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18 June 2020

The UN, WHO and WWF have issued a stark warning of future pandemics if the ‘rampant destruction’ of nature is not halted, with an accompanying report released on Wednesday. The concern is that current economic thinking does not recognise that human wealth depends on nature’s health, and the organisations urge a committed green recovery.

“These outbreaks are manifestations of our dangerously unbalanced relationship with nature...our destructive behaviour towards nature is endangering our own health. We must embrace a just, healthy and green recovery that values nature as the foundation for a healthy society. Attempting to save money by neglecting environmental protection, health systems and social safety nets has already proven to be a false economy. The bill will be paid many times over.”

The National Trust have released survey results that hold their Wimpole Home Farm up as a shining example of nature-friendly sustainable farming that is restoring soil health, nurturing biodiversity, capturing carbon, producing food, delivering public benefit & turning profit. They urge the government to increase support for agroecology in forthcoming new agriculture policy.

This week the UN celebrated international Desertification & Drought Day, this year focusing on the destructive impact of human over-production and over-consumption, suggested to be the ‘leading cause of land degradation. The take-home message was a move towards global sustainable production of food, fibre and fuel.

The FAO Director General commemorated the observance day by calling for a new approach to tackle soil loss, saying “business as usual is not an option.”

The Black Lives Matter movement is as relevant to the world of soils and the environment as elsewhere.

In the UK, Mya-Rose ‘BirdGirl’ Craig, founder of Black 2 Nature, provided an educational twitter thread on the urgent need to engage BAME communities with the natural environment.

Meanwhile Soil Generation in the US ask “Who controls the land we stand on?”.

Growing food as a tool for dismantling systemic oppression: as part of a PhD project on urban farming in African-American communities this essay begins by exploring the roots of Black farming – stretching back to cooperatives created in response to racist governments, society and supermarkets. “These cooperatives were a means of providing economic autonomy, political education and collective agency for Black people in the South.” The author stresses the need to prevent this land-basedsocial activism being co-opted by white liberals. In a structurally oppressive world, autonomous control of health and food production is more vital than ever: “Community control of food systems and land are quite literally our means of surviving, healing and thriving.”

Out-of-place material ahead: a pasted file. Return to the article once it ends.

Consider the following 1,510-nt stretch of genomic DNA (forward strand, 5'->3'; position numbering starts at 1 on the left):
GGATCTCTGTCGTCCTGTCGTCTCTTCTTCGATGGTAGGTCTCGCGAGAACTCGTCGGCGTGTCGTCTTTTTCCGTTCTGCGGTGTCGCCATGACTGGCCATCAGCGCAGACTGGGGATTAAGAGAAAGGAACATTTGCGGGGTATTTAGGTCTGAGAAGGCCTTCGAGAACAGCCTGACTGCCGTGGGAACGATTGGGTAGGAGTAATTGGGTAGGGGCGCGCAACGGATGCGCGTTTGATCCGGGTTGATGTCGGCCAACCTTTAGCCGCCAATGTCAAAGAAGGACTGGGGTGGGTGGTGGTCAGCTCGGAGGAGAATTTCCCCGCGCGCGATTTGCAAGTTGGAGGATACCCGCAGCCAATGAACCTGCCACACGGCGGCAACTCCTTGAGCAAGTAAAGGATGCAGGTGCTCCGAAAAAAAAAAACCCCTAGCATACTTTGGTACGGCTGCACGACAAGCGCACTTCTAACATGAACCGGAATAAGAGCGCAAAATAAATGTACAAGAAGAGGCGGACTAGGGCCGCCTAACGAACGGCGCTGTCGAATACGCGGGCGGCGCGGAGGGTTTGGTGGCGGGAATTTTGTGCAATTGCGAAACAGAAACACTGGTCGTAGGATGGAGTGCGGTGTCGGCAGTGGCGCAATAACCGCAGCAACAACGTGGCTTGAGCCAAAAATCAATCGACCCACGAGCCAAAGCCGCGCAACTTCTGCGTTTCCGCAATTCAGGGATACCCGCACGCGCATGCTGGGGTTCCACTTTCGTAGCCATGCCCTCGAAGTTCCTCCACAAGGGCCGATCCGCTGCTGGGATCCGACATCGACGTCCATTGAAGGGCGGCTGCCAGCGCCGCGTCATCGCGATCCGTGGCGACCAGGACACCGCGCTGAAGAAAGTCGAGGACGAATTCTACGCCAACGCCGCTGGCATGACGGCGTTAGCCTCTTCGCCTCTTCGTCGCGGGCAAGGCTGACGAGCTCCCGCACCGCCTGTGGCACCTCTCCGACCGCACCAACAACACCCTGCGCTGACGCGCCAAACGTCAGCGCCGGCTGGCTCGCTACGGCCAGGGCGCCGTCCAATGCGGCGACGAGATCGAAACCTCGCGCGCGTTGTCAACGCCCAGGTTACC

The essay is part of the ‘Agents of Change’ series of stories from environmental health leaders from under-represented backgrounds.

Scientists have also compiled this list of black soil scientists that are on twitter, for anyone that would like to diversify and support fair representation via their feed.

New research has shed light on the impact of crop residue management practices, namely no-till and prescribed fires, on soil health. Findings show prescribed fire had some possible short-term benefits for soil nutrient availability, but timing is crucial. More research is needed to determine long term impacts on soils.

And a 20-year field experiment has increased understanding of how crop rotation and tillage influence the soil microbiome. Findings reveal crop rotations help to alleviate risks to soil and environmental health including increased acidification, nitrogen loss and greater nitrous oxide emissions.

There’s a discussion on the relationship between technology selection, soil and crop quality in Issue 2 of New Food’s ‘Talking Crop’ series, and the associated links to food security and climate change.  Don’t miss the useful links to relevant science, policy documents and articles at the end.

Finally, apparently ‘the race is on’ to find a way to grow crops on floating farms fed by seawater. Agriculturalists are increasingly challenged by rising levels of salt in soils which currently causes huge global crop loss – so tackling salinity in a saltwater-based system would be a significant challenge; not to mention the rest of the “thorny mess of environmental and humanitarian issues…scientific and logistical challenges” to be overcome..